Fund houses should invest in Customer Relationship Management (CRM) systems not just to track investor relationships, but to also engage with channel partners in a more meaningful and differentiated manner. Enabling the sales force and channel partners with relevant and actionable insights to manage day-to-day activities and sell better to their investors will lead to an increase in the distributor’s business with the respective fund house.
With the increasing adoption of smartphones and other mobile devices, the mobile platform has become the de-facto platform of choice. The availability of various types of devices (such as phablets and devices with large screens) coupled with the increased penetration of mobile data networks translate to an enhanced experience. Usage of mobile and social platforms will be crucial in engaging effectively with the distributor community and building a mobile point-of-sale.
Extending the same philosophy to tech-savvy end investors will help build an intimate and direct relationship with the investor, providing the distributor or fund house with a chance to target investors with extremely relevant marketing communications.
Fund houses can, in turn, leverage advanced analytics and big data collected from structured transactional data from RTAs and other sources, as well as unstructured data from social media and other platforms to extract meaningful information on investor or distributor behaviour and use this information for more effective targeting of their respective investor groups. Analytic techniques can be used to cross-sell or up-sell products and increase each investor’s stake, among other applications.
Ramping up the technology platform
Technology can act as a key enabler and help the fund houses reach investors at a low cost and more efficient manner. AMCs need to make the relevant investments in technology to help reach investors to help ensure transactions on the channels of their choice.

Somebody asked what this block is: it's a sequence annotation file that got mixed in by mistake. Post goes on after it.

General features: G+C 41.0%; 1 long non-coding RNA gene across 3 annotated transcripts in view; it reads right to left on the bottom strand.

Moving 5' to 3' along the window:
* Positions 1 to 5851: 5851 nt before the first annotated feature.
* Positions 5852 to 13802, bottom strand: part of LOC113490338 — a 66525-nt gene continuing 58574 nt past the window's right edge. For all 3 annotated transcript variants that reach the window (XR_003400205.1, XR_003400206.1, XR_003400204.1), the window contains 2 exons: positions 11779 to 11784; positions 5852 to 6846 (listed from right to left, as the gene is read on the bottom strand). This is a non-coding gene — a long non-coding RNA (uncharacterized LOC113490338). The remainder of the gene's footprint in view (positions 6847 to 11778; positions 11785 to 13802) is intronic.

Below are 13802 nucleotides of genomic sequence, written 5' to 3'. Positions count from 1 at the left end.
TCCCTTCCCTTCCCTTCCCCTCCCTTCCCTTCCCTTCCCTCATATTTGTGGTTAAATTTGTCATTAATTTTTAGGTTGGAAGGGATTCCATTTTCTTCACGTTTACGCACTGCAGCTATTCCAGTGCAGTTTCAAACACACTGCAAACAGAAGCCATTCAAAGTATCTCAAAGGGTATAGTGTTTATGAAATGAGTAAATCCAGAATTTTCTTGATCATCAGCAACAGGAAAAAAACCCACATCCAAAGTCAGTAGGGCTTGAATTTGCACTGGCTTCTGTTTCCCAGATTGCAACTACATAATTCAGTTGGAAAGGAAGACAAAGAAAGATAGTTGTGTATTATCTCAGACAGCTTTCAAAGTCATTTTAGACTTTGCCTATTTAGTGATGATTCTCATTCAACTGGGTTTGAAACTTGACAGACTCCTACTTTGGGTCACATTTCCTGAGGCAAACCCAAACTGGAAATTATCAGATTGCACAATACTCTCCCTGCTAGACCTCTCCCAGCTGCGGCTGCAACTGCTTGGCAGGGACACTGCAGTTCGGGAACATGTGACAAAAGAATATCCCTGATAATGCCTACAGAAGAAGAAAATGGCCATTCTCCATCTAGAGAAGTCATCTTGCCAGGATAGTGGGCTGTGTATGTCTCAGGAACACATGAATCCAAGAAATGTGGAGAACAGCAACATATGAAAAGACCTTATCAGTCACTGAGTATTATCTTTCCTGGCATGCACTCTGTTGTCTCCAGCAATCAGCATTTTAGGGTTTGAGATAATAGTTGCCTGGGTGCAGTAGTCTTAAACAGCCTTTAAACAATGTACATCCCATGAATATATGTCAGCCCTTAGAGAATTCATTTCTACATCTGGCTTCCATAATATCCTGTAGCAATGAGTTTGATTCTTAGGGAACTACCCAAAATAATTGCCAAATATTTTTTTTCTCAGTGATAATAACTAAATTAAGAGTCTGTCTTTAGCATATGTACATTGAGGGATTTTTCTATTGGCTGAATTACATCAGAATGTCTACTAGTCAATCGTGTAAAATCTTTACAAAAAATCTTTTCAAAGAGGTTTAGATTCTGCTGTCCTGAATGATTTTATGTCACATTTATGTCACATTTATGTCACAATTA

Globally, robo-advisory is reforming the landscape of wealth advisery services. Digital advice is becoming a prerequisite for wealth management firms serving mass market as well as prominent clients.
While robo-advisers are quite sparingly used in India at present, the future is expected to see a rise in the cases of robo-advisers connecting directly with investors and more distributors in the arena. They are sprouting across the retail investing space.
Many new entrants and traditional broking firms have launched robo-adviser services in India. They are distinguishing themselves as the responders to the digital trend and crafting a model resonating with early adopters.
To sum up, the winning player will need to develop an outside-in perspective through a well-developed CRM system aided by technology.
This post initially appeared in the India Markets Observer 2017 where you can read the perspectives and views of other experts too. It is available to all for FREE. All you need is a minute to register.
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The views are personal and not necessary those of the organization the author represents.